The conference “How to bring archaeology” to life was held from October 3rd - 7th 2011 at the Hunebedcentre in Borger, the Netherlands. Organisers were the project Zeitgeist, the project OpenArch, EXARC and the Hunebedcentre. The conference was a huge success with almost 100 participants from about ten countries. During the conference, attention was paid to different ways to communicate with (potential) customers in relation to archaeological open-air museums. These included both modern and traditional communication methods.
The conference kick-off took place at Monday evening with a welcome dinner, and a word of welcome by Hein Klompmaker - the director of the Hunebedcentre – and Marco Out, the mayor of Borger-Odoorn.
On Tuesday morning, an evaluation of the project Zeitgeist took place. During the evaluation, the (museum) partners in the project presented and discussed the project progress including the development of project products. After the discussion, the project group attended a guided tour of the Hunebedcentre. In the afternoon, the partners attended a workshop led by Annemarie Pothaar of Bureau Erfgoed en Publieksbereik. During the first part of the workshop, participants performed practical exercises in which the group had to think creatively about the image of their museum, which they want to convey to customers. Is this image also clear to the museum staff? Each museum presented their ideas after which they produced a winning concept in cooperation. Pothaar clarified the importance for a museum to reflect on both your current image and your desired image. In the second part of the workshop, the group discussed the nature of a heritage market and the golden rules for organising such a market.
On Wednesday morning, four lectures were organised with different topics. Evert van Ginkel, the chair of the day, started with a critical remark about the possibilities and constraints of new media. Museums can not only target new visitors with new media but also reconnect with existing visitors. Despite these new channels, the content of the message to the customer has not changed.
Charlotte Jensen of the National Museum of Denmark, Copenhagen gave the first lecture, named Get visible. She discussed the importance of social media for museums and provided practical guidelines on how to start with social media. During this lecture, discussion focused especially on how much of their time and resources museums should invest in social media and their websites.
The second lecture by Hein Klompmaker, named Using new media: content as a basis, discussed the importance of message content. He stressed that in order to successfully use new media, message content is (still) of utmost importance. Storytelling, the exploration of scientific literature on archaeology and other sciences, and experimental archaeology are ways of obtaining interesting stories as message content. Klompmaker stated that new media are only good to support/enhance traditional methods.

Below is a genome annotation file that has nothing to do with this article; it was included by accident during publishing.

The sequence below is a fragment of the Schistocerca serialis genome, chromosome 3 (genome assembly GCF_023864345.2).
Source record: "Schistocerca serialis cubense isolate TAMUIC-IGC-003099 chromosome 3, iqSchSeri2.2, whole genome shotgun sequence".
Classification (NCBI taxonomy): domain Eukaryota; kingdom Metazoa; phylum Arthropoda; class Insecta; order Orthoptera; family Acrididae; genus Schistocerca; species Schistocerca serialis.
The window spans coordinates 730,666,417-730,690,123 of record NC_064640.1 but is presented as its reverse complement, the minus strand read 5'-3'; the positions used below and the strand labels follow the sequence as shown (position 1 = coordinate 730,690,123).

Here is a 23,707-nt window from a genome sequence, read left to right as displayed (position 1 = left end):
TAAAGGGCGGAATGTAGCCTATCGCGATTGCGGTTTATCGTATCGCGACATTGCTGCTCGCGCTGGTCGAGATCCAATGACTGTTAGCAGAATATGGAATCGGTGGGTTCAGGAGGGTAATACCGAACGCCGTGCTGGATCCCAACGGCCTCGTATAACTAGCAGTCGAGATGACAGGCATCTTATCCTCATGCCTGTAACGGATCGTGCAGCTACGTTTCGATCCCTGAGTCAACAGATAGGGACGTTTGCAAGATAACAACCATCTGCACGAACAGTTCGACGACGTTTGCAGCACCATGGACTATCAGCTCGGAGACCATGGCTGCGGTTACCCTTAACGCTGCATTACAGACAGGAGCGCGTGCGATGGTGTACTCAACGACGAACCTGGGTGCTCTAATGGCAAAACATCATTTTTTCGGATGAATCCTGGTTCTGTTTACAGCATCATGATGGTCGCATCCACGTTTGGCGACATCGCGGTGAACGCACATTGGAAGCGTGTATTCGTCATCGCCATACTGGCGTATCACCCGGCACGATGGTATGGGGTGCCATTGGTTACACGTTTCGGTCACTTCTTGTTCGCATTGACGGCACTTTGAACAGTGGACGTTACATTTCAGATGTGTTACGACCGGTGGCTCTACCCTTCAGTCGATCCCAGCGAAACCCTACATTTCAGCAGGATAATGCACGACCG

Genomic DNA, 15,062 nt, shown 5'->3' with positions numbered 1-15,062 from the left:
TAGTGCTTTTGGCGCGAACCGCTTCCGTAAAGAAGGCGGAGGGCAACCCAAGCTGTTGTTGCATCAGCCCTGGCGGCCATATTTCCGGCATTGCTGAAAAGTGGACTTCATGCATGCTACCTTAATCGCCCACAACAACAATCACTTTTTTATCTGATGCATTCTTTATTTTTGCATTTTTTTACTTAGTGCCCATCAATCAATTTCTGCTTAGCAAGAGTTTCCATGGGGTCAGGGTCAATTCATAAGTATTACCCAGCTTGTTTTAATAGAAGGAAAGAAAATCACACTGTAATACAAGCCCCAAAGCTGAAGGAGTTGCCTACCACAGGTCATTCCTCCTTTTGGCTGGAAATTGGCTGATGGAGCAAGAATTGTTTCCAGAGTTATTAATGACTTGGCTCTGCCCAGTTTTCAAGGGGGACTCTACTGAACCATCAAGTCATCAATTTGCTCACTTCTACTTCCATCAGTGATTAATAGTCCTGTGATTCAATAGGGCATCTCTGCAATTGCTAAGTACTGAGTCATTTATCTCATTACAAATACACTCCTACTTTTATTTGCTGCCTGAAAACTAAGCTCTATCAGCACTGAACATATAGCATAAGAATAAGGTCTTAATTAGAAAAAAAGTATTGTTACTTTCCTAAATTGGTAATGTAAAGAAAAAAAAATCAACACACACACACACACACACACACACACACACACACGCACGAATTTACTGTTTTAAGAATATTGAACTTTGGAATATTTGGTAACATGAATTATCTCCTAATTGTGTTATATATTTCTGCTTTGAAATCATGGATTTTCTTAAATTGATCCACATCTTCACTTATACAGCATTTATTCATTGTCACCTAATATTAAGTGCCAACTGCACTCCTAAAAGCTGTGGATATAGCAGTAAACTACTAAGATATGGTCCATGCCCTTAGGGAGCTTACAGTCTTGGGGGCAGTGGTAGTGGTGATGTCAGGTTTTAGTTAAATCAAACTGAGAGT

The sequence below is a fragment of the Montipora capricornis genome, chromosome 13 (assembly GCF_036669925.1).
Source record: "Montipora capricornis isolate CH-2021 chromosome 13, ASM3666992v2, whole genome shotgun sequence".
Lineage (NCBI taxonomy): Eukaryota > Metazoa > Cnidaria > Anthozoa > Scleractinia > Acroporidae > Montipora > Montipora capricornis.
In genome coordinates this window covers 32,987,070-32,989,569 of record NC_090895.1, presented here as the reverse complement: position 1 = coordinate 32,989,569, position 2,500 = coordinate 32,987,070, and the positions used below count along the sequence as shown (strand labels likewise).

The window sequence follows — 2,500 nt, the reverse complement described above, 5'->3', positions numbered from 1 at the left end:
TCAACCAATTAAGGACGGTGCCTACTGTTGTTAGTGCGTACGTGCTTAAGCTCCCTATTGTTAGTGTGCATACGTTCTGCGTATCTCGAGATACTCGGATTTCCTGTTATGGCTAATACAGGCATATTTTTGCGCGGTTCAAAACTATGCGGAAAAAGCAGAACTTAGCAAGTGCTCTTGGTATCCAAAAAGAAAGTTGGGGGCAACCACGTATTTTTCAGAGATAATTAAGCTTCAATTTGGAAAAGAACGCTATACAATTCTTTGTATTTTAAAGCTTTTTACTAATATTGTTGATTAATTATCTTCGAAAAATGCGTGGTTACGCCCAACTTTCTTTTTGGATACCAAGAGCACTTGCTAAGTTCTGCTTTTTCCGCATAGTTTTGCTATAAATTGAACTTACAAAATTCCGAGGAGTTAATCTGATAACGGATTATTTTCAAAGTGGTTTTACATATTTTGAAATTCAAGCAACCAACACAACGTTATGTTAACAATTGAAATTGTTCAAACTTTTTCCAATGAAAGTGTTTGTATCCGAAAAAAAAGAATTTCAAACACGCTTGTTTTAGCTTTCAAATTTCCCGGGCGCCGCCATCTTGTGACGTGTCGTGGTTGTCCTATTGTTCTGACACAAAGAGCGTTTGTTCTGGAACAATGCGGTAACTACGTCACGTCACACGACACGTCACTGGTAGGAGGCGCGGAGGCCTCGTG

Sebastian Buks gave the third lecture titled Virtual Heritage: how we can combine the past and modern technology. The research of Sebastian is concerned with how we can use digital technologies in the cultural heritage domain. Sebastian explained the possibilities and usability issues of Augmented Reality as an example of a novel digital technology. Through three case studies, Sebastian gave an insight into a future in which smartphone availability and computation power increase. At the end of his lecture, Sebastian gave a demonstration of some augmented reality applications.
Jan Hendrik de Bruin presented the final lecture titled Communication Techniques of the Future and it focused on the development of a new piece of hardware, the Surface Table. The table is very innovative due to its multi-user experience and object recognition. The discussion focused on the high investment that is required in comparison to mobile phones (e.g. iPhone) and how long the WOW-factor is different because of its multi-user experience and the object recognition.
During lunch on Wednesday, there was time to explore the experimental archaeology in the outside area of the Hunebedcentre and the company info boots. On Wednesday afternoon, four workshops took place:
- How to Write a Good Story by Jouke Nijman, Flashstudio,
- How to Get a Story – all about branding by Erik Schoppen & Herman ten Kate, Hanzehogeschool;
- How to spread a story – conducting cross-media campaigns by Jef Folkerts, Hanzehogeschool;
- Mobile Location Based Experience by Johanneke Minnema, Tempeest.
In these four workshops, participants learned how to get a good story and how to spread the story through different media: social media, traditional media, new media and games.
Tanja Klip-Martin, deputy of the province of Drenthe gave the closing speech on Wednesday addressing the importance of this conference.
Thursday was the day for site visits. In the morning, we explored the rural surroundings and hunebedden. Following on that we moved to the Groninger museum in the city of Groningen. In this museum, new media are part of the museum exhibitions. The department of education of the museum provided a guided tour. The museum visit was followed by a boat trip through the canals of Groningen (how typically Dutch!). Next, the participants could choose to join a tour of the hofjes (historic almshouse courtyards and gardens) or have some free time in the city. The day ended with a Farewell Dinner at restaurant De Wiemel in Gasselte.
Illustration: Prototype phone application of the "Living Lab project Augmented Reality" (source)